A letter to the editor of this newspaper a year ago intrigued me with this woman complaining about “canned pheasant hunting” by the N.H. Fish and Game. Game farmed-raised birds are released at this time until Dec. 31 and are often quickly killed by those who know where they will be set free.

The pheasants don’t behave like wild birds, and those 64 locations where they are stocked are known by hunters with their dogs. Approximately 11,535 fowl are produced this way, and which have no survival skills.

The letter writer ascertained that hunters often kick at them to get them to take flight. Pheasant hunting licenses pay for these birds, but she complained the overhead costs for these staff come from our Fish and Game’s budget.

She further stated that animal cruelty results from some pheasants not surviving the journey from farm to field, arriving with broken wings, broken legs and other serious injuries.

I remember a story about a local Tamworth resident remaining in his truck bed and executing naive birds that approached him, thinking them a food source because of their upbringing. He shot all of them without guilt and actually did not get arrested for the deed.

I also learned long ago that not many ring-necks survive past winter in this region. So, if you see one mid-winter, it will probably not last long due to our deep snows.

Otherwise, ring-necked pheasants can prosper wherever the continental glacier once covered the land. There are some minerals in the soil that resulted from the ice sheet and birds are not found south of the line where glaciation did not occur.

When I was a lad in Rhode Island, they were quite common, and their harsh croaking was music to my ears. They liked grain stubble in harvested farm fields and that is where they exploded up during my wanderings after school.

Our family dog was a small cocker, and once this spaniel ran over a hen pheasant as we strode along in the taller grass. The speckled bird actually took off with the dog imprisoned on the back, much to her panic. She “yiked” and finally scrambled off, to great relief. I was impressed as the bird had gotten up to a few feet before the dog fell off.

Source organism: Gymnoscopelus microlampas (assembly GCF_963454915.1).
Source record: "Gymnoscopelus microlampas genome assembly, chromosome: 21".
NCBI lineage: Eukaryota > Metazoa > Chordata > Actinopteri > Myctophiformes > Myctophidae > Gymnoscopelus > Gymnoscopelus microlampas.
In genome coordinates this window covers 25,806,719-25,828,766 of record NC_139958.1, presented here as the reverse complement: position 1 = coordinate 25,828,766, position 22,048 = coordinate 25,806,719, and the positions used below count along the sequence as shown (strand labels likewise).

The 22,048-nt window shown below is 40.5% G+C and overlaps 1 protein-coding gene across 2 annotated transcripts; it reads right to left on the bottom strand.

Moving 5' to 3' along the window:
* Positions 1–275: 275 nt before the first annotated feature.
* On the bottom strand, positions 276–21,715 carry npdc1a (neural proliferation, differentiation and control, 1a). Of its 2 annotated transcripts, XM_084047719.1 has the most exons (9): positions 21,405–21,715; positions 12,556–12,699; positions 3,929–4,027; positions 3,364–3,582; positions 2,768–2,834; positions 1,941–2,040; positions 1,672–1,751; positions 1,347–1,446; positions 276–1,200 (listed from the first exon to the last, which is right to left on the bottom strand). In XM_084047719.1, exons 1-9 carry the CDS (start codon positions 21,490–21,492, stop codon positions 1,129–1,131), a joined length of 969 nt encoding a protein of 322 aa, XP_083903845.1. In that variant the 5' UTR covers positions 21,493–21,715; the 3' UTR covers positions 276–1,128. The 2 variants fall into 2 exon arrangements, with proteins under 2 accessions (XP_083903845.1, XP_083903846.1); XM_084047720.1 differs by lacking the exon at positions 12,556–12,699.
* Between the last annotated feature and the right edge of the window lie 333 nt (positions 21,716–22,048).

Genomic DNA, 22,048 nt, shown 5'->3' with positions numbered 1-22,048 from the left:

Pheasant hunting is a big deal in the Great Plains and often a farm family moves out of their abode and lives in town while renting out the facilities. My friend who hunts then, flies up in a King Air with wealthy ball players in the back seat, renting 10,000 acres for a week at a time. This has become quite the economy for any agricultural community and is an important augmentation to their livelihood.

National Audubon magazine discussed all this recently and stated it is a big part of the federal farm bill funding (Conservation Reserve Program) to assist this enterprise of replacing low-producing crops with native plant species beneficial to wildlife. By getting into active habitat management for the wild pheasants, other bird species benefit.

Dickcissels and bobolinks need extensive grasslands for reproduction and native plants are introduced where agriculture solely used to occupy the land. Money is paid to the landowners, and there is enthusiasm by those participating in the project, which grows over time as they enjoy the songbirds eventually coming about. This can be a big contrast to the monoculture the states of Nebraska and the Dakotas commonly exhibit. The loss of grasslands out there can be appalling for birdlife numbers.

Each year, hunters who travel to pheasant country spend hundreds of millions of dollars leasing land from locals and paying for lodging and meals. This shores up farm communities and gives the farmers good reason for developing diverse wildlife habitat on the ground. The ring-necked pheasant has become a flagship bird helping carry the weight of grassland conservation across huge portions of country, offering a life-line for native birds.

Landowners now take advantage of state and federal programs to retain native prairie, plant native grasses, trees, keep row crops off the landscape, and put in dense wintering bird cover. Some sportsmen buy thousands of acres of South Dakota farmland and turn them into pheasant havens, assisted by game biologists. An oasis for wildlife results, with sunflower, corn and sorghum food plots accidentally creating a bird sanctuary, too.

Sprague’s pipit, Baird’s sparrow and Chestnut-collared longspur need large, open grasslands and are some of the species benefitted. A holistic approach in the landowner’s minds results. And planting native species that support pollinating insects in turn supports grassland birds’ foraging. Drained wetlands can be restored, enabling prairie ducks to reproduce, too.

Billions of dollars from the Conservation Reserve Program impact millions of acres for the wildlife and natural resources here, and Congress needs to keep this going.

Dave Eastman also broadcasts “Country Ecology” four times weekly over WMWV 93.5 FM. As vice president of the Lakes Region Chapter/ASNH, he welcomes you to monthly programs at the Loon Center in Moultonborough. He is available at: cebirdman@yahoo.com (or) countryecology.com for consultation.

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